UPPER EAST SIDE, Manhattan (PIX11) — More than 89,000 domestic violence complaints were filed across New York City in all of 2021 and, on New Year’s Day 2022, another one was made in Queens that would later prove significant.
The complaint was filed by Azsia Johnson, who was 20 years old and six months pregnant. Responding police said their body camera footage captured bruising on her face and scratches on her neck.
Johnson blamed her estranged boyfriend, Isaac Argro, for the injuries but he was never tracked down or charged with any crime.
“In January, this man should have been arrested!” Johnson’s mother, Lisa Desort, told PIX11 News’ Anthony DiLorenzo on Saturday. “She kept saying, ‘Mom, I wish they would arrest him already.'”
Late Friday, Argro, 22, was charged with murdering Johnson on East 95th Street the night of June 29. The young mom was pushing their 3-month-old baby girl in a stroller when she was ambushed from behind and shot in the head.
Johnson had tried to elude Argro’s wrath for months, even taking refuge in a domestic violence shelter, according to her mother. But she apparently felt bad that Argro had not met his baby and arranged to meet him near a park the night of her death.
Experts in the field of domestic violence would point to the January incident as a precursor of the murder.
Back in 2019, PIX11 News aired and published a two-part special report on the types of domestic violence events that can be “lethality indicators.”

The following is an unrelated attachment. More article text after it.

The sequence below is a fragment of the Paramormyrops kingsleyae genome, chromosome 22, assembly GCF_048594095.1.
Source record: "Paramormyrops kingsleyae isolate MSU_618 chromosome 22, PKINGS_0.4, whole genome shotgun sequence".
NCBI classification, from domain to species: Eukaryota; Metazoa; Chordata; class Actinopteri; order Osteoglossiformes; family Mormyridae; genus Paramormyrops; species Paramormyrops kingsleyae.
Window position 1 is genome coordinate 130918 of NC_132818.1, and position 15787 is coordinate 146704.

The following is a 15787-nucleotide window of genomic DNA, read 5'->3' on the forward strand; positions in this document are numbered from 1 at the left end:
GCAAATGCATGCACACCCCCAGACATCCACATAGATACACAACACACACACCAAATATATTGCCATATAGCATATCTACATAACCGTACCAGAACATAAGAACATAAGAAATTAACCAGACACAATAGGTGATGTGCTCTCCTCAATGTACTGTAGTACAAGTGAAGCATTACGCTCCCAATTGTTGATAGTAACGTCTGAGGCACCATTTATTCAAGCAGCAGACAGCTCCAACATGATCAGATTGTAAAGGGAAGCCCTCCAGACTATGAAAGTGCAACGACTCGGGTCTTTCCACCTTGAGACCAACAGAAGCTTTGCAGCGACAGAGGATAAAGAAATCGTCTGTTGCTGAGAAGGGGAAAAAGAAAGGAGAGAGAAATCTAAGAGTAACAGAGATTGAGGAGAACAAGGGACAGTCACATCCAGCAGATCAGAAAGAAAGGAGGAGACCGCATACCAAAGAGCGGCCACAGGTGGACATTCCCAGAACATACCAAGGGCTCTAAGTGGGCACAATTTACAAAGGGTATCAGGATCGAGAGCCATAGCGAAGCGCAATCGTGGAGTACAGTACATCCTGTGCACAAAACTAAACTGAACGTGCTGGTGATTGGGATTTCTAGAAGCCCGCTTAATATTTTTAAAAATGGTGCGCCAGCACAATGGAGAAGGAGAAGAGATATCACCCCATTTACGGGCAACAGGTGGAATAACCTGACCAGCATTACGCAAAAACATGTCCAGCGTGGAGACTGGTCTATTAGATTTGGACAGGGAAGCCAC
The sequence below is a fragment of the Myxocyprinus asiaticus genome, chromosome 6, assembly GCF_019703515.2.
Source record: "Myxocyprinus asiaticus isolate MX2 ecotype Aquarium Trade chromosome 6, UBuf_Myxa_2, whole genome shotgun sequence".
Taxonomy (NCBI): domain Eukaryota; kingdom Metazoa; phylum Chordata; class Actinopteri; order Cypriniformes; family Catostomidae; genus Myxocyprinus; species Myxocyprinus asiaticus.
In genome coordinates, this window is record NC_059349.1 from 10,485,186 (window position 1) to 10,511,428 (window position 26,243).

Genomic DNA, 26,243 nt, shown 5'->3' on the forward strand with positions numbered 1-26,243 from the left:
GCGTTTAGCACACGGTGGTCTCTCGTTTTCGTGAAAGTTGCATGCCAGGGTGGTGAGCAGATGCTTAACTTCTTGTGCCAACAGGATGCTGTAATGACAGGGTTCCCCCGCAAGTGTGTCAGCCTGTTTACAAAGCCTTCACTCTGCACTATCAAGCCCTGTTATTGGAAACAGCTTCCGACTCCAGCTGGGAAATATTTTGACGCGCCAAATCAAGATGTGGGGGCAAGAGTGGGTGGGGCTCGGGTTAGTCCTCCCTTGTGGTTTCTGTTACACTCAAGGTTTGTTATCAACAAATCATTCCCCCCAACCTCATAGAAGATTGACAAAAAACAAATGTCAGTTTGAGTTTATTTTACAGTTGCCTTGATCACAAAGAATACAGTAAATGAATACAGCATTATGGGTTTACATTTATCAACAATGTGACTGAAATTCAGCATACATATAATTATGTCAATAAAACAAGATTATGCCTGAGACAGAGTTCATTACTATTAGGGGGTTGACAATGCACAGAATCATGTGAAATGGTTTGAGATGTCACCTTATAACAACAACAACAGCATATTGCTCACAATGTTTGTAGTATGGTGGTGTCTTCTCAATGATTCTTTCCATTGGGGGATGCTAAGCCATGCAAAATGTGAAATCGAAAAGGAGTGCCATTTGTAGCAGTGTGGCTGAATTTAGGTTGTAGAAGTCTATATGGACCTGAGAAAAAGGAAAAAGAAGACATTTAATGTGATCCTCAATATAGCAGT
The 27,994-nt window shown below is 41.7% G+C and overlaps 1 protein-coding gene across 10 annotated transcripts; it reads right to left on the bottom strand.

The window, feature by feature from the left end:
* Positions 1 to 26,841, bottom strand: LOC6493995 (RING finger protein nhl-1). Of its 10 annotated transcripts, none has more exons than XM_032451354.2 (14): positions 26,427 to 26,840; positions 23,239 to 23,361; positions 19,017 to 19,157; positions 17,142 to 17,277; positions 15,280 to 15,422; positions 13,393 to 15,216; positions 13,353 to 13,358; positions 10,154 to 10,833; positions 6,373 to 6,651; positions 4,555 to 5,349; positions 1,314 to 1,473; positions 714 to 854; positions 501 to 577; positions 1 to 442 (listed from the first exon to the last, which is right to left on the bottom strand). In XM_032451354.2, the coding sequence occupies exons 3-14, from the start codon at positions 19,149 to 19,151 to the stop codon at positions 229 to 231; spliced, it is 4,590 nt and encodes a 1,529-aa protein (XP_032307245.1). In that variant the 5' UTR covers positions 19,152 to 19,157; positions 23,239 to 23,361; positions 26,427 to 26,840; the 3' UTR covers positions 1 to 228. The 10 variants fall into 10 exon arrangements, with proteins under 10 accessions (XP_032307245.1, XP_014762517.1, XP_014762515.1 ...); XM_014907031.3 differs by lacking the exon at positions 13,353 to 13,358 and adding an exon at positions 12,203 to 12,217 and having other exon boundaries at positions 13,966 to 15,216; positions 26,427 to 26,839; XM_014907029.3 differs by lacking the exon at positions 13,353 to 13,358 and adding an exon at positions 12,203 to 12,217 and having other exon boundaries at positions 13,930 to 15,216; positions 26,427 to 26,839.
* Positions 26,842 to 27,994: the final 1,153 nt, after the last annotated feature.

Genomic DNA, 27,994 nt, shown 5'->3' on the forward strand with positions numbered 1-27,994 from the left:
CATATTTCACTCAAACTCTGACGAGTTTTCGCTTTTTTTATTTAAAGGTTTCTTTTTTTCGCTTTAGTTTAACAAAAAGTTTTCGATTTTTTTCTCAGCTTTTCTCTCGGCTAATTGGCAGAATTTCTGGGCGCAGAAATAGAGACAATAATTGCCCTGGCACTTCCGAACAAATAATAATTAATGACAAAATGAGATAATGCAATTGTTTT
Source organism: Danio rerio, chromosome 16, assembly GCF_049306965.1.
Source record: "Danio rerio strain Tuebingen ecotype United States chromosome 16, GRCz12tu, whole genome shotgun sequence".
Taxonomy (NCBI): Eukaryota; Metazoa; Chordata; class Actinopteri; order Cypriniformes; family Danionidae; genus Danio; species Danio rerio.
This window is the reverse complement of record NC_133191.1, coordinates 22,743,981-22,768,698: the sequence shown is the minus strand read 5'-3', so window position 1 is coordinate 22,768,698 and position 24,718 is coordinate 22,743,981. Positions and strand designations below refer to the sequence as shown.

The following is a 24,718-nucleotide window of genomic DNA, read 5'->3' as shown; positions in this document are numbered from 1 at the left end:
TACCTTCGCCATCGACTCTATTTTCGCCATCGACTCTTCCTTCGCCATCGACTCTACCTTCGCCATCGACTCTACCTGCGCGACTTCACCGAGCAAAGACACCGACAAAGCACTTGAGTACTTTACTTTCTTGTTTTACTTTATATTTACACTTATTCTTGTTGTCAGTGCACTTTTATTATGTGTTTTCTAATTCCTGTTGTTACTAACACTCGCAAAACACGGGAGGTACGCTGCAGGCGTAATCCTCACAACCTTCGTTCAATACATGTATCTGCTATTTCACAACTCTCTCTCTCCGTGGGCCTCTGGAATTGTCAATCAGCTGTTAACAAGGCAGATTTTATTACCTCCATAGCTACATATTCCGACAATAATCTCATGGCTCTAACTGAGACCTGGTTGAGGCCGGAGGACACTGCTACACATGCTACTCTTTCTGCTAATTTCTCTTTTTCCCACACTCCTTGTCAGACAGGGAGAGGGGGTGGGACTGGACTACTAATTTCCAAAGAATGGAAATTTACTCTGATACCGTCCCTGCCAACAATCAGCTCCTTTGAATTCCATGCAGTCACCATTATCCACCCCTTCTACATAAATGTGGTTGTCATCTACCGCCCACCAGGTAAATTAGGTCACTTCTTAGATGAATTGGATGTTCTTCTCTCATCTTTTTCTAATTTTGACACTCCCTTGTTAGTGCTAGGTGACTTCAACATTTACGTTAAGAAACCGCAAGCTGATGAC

The office of Bronx District Attorney Darcel Clark in 2018 started a program called The Strangulation Initiative, which seeks to counsel domestic violence victims, especially those who have been choked. A neck injury can often be a “red flag” of worsening violence.
“A woman is seven times more likely to be the victim of a homicide if she is strangled in a relationship,” Assistant Bronx District Attorney Amy Litwin told PIX11 at the time.
Strangling “is a way a perpetrator can say to a victim ‘your life is in my hands,'” Litwin said.
Azsia Johnson’s mother said her daughter complained the baby girl’s father was stalking and harassing her.
On the night she was killed, Johnson texted her sister that Argro was wearing all black and a black ski mask, seconds before she was hit by gunfire. Police said Argro was seen ducking into a nearby building, where he took off his black ensemble and emerged wearing Adidas shorts.
On Friday night, he insisted “I’m innocent, innocent,” when reporters asked what he would say to the victim’s family.
Argro was remanded to jail after his arraignment while Johnson’s family made plans to care for her two children, a little boy she had from a different relationship and the baby girl she had with Argro.